Mayor Paterson, Dr. Moore consult occupants together

Dr. Moore (left) and Mayor Paterson (centre) spoke with those at the Belle Park encampment about the current set up, as well as their wants and needs in a new location. Photo by Samantha Butler-Hassan.

Dr. Moore went to Belle Park with Mayor Bryan Paterson the day after the board meeting, on Thursday, May 28, 2020.

“I wanted to see Belle Park personally and I thought it was wonderful that the mayor came with me,” he said. “We met with many of the members of that community and discussed some for their current needs. I wanted to see first hand and be assured that washroom services were provided, garbage services, that water was clearly available, and that many members of the community were helping to support these individuals. It’s always good to have that direct communication line.”

Following that meeting, Dr. Moore said many council members and other allied services met with this community again at the park, always trying to maintain physical distancing,  “to ensure that we listened to them, we hear their voice, that we understood their needs, that they have to be part of the discussion and the solution.” Public health inspectors have also been routinely visiting the park to monitor for infectious disease he said. The inspections will continue, he said, and the City is aware that he is always required to intervene if a risk of an infectious disease outbreak develops.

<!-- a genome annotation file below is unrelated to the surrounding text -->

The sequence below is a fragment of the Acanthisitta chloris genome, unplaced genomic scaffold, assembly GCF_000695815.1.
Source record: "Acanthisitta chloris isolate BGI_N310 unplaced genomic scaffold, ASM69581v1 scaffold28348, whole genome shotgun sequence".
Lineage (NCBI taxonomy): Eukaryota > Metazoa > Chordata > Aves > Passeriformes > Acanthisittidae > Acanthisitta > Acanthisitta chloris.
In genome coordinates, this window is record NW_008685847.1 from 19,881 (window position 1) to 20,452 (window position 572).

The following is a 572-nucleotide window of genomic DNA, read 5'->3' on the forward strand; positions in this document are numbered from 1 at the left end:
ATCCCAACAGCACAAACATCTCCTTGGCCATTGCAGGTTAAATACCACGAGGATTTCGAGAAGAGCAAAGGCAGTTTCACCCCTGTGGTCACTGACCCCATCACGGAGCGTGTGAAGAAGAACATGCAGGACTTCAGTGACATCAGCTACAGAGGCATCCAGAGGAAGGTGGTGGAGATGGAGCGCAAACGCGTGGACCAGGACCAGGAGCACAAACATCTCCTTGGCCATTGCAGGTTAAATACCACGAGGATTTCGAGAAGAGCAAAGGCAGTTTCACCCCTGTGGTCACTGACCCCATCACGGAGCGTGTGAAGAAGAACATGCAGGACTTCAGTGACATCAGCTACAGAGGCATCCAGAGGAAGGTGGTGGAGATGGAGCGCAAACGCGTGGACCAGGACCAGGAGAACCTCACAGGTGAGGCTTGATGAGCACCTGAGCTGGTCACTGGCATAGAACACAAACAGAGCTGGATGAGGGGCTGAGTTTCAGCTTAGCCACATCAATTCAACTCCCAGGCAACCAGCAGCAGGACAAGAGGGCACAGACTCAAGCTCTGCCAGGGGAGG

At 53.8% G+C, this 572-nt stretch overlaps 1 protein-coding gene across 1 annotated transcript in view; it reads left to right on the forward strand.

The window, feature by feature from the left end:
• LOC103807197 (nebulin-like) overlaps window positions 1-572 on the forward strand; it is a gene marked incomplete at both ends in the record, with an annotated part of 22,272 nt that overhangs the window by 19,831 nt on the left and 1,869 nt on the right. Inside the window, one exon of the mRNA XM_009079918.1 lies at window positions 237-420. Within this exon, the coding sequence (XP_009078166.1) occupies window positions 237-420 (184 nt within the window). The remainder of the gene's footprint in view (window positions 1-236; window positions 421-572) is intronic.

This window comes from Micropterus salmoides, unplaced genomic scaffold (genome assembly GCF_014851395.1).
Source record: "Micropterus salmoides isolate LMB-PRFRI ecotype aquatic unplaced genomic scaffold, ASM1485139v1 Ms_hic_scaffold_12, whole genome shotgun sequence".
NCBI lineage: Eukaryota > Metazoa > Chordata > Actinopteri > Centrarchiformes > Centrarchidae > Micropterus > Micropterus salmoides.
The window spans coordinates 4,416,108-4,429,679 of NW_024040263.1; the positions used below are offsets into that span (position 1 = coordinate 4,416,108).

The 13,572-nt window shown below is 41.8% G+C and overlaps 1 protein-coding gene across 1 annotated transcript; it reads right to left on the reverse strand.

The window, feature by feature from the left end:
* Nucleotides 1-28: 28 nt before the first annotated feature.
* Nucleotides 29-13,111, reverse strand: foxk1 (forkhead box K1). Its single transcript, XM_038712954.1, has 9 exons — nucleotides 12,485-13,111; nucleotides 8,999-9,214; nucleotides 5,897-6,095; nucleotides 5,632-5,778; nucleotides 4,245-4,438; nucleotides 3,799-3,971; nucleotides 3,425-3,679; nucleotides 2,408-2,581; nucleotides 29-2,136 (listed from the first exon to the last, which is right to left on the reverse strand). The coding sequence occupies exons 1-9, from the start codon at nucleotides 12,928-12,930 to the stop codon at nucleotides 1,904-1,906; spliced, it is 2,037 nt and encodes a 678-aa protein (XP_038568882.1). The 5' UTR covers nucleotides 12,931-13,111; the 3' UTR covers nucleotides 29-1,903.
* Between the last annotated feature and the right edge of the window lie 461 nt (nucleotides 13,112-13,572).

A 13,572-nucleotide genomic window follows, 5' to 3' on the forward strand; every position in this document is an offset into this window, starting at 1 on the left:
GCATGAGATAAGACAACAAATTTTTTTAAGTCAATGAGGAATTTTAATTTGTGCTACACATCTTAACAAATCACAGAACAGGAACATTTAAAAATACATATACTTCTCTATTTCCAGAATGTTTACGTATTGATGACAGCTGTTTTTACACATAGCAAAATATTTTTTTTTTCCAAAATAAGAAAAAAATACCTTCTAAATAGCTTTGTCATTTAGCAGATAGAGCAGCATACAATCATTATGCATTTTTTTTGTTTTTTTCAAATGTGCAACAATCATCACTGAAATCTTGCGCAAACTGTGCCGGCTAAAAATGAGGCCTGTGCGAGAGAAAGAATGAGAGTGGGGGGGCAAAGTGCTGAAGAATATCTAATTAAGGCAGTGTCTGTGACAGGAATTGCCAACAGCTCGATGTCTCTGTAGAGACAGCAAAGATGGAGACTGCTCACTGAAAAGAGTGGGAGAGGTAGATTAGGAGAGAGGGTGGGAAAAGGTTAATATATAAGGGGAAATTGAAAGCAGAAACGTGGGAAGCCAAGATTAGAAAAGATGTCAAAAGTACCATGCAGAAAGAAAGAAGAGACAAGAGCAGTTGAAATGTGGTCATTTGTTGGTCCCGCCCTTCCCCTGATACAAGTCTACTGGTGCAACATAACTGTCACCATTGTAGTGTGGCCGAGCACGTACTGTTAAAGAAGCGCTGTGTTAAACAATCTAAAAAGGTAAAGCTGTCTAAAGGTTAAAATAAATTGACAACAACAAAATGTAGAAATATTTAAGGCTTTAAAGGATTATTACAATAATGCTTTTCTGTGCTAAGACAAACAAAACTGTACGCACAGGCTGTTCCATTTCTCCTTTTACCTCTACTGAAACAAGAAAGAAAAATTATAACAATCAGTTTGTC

New site still unknown

Dr. Moore wouldn’t speculate on other prospective sites for the camp, saying he wanted the dialogue to be “with this community.” He gave the example of the Warming and Counselling Centre that opened on Wellington St. earlier this year. as a space that had served the community very well, pre-pandemic. The site was abruptly closed at the end of March over concerns of Covid-19 transmission. 

“I visited it many times,” he said. “It was downtown, it was central and many individuals in that community liked it. But you can’t do good physical distancing in it. We have to find a location with the support of this community, that is accessible to this community, that will also meet the requirements to limit the spread of infectious disease. It’s a very unusual year that we’re going to have to be dealing with going forward.”

Update from City

On Friday, Jun. 5, 2020, the City of Kingston issued a press release reiterating Council’s decision to extend the deadline for campers at Belle Park.

According to the City, this decision was made “provide the City and its community partners time to work closely with campers on accommodations that better meet their expressed needs.”

“The choice to be outdoors and not use our shelters has presented the City and its community partners a challenge. We now have the time to meet this challenge to find safe, interim and sustainable housing solutions based on the needs we have heard,” said Lanie Hurdle, CAO for the City of Kingston, in the release.